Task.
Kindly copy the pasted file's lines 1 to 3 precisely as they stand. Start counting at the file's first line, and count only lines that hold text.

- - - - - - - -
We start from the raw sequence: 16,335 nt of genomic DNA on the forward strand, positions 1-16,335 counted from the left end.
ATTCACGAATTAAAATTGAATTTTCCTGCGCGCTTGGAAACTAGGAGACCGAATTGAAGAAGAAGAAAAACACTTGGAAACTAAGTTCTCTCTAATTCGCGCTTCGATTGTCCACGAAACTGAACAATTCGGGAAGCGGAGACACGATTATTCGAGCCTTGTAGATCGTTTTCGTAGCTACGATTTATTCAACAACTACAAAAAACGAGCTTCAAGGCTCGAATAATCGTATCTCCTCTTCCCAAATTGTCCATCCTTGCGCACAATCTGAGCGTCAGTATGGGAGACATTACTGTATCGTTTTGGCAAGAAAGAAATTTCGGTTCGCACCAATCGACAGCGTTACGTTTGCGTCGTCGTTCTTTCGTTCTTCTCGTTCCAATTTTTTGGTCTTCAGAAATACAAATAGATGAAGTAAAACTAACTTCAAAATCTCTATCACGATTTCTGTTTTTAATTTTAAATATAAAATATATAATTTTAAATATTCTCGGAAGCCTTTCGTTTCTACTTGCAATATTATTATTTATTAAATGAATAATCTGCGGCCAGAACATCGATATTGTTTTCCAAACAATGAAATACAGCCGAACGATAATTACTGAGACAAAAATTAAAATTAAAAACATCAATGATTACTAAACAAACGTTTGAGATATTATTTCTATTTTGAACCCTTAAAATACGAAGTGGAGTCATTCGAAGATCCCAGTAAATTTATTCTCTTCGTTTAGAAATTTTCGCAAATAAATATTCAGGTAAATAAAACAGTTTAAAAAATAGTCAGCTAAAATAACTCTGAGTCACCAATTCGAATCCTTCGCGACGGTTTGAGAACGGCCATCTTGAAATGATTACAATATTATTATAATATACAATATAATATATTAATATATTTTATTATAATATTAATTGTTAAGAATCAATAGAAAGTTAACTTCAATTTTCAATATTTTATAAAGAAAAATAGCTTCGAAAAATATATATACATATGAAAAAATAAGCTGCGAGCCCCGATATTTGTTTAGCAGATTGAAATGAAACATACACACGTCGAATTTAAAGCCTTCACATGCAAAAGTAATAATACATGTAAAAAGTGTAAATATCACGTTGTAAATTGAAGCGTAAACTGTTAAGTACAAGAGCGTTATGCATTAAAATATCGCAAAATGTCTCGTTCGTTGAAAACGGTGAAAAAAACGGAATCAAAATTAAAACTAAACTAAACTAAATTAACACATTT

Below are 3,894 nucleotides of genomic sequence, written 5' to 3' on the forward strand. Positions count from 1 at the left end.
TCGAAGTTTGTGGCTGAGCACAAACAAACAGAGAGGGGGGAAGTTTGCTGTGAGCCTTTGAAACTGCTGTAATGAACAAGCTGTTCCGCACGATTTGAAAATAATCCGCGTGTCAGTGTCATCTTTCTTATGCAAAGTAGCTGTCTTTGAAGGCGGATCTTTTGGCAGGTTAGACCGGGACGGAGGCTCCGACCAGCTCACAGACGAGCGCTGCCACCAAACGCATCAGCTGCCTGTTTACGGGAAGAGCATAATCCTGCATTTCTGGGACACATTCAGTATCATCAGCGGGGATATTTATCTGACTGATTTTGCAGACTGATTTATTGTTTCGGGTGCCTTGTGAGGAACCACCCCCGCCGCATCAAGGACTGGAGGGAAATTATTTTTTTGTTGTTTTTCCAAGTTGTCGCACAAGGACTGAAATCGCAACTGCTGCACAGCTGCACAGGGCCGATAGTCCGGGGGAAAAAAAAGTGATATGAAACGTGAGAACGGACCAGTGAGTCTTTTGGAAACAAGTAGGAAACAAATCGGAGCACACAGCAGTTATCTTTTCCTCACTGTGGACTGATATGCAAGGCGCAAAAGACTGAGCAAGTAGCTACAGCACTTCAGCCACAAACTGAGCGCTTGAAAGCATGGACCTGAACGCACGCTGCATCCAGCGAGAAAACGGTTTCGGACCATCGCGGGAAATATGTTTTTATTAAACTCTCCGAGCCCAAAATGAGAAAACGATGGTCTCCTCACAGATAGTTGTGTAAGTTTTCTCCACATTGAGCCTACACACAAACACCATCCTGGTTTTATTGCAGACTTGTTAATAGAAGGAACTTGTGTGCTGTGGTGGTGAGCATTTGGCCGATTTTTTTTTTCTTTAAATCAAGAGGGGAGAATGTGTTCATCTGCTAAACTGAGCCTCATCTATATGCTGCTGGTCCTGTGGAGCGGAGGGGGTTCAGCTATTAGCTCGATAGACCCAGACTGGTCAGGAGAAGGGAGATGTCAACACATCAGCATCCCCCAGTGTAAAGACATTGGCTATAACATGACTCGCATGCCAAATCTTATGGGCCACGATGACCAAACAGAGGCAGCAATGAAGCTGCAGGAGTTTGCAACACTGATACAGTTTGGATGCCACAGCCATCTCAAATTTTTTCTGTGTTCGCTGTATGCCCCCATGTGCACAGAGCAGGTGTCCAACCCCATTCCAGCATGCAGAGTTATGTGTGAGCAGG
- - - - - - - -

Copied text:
We start from the raw sequence: 16,335 nt of genomic DNA on the forward strand, positions 1-16,335 counted from the left end.
ATTCACGAATTAAAATTGAATTTTCCTGCGCGCTTGGAAACTAGGAGACCGAATTGAAGAAGAAGAAAAACACTTGGAAACTAAGTTCTCTCTAATTCGCGCTTCGATTGTCCACGAAACTGAACAATTCGGGAAGCGGAGACACGATTATTCGAGCCTTGTAGATCGTTTTCGTAGCTACGATTTATTCAACAACTACAAAAAACGAGCTTCAAGGCTCGAATAATCGTATCTCCTCTTCCCAAATTGTCCATCCTTGCGCACAATCTGAGCGTCAGTATGGGAGACATTACTGTATCGTTTTGGCAAGAAAGAAATTTCGGTTCGCACCAATCGACAGCGTTACGTTTGCGTCGTCGTTCTTTCGTTCTTCTCGTTCCAATTTTTTGGTCTTCAGAAATACAAATAGATGAAGTAAAACTAACTTCAAAATCTCTATCACGATTTCTGTTTTTAATTTTAAATATAAAATATATAATTTTAAATATTCTCGGAAGCCTTTCGTTTCTACTTGCAATATTATTATTTATTAAATGAATAATCTGCGGCCAGAACATCGATATTGTTTTCCAAACAATGAAATACAGCCGAACGATAATTACTGAGACAAAAATTAAAATTAAAAACATCAATGATTACTAAACAAACGTTTGAGATATTATTTCTATTTTGAACCCTTAAAATACGAAGTGGAGTCATTCGAAGATCCCAGTAAATTTATTCTCTTCGTTTAGAAATTTTCGCAAATAAATATTCAGGTAAATAAAACAGTTTAAAAAATAGTCAGCTAAAATAACTCTGAGTCACCAATTCGAATCCTTCGCGACGGTTTGAGAACGGCCATCTTGAAATGATTACAATATTATTATAATATACAATATAATATATTAATATATTTTATTATAATATTAATTGTTAAGAATCAATAGAAAGTTAACTTCAATTTTCAATATTTTATAAAGAAAAATAGCTTCGAAAAATATATATACATATGAAAAAATAAGCTGCGAGCCCCGATATTTGTTTAGCAGATTGAAATGAAACATACACACGTCGAATTTAAAGCCTTCACATGCAAAAGTAATAATACATGTAAAAAGTGTAAATATCACGTTGTAAATTGAAGCGTAAACTGTTAAGTACAAGAGCGTTATGCATTAAAATATCGCAAAATGTCTCGTTCGTTGAAAACGGTGAAAAAAACGGAATCAAAATTAAAACTAAACTAAACTAAATTAACACATTT

Below are 3,894 nucleotides of genomic sequence, written 5' to 3' on the forward strand. Positions count from 1 at the left end.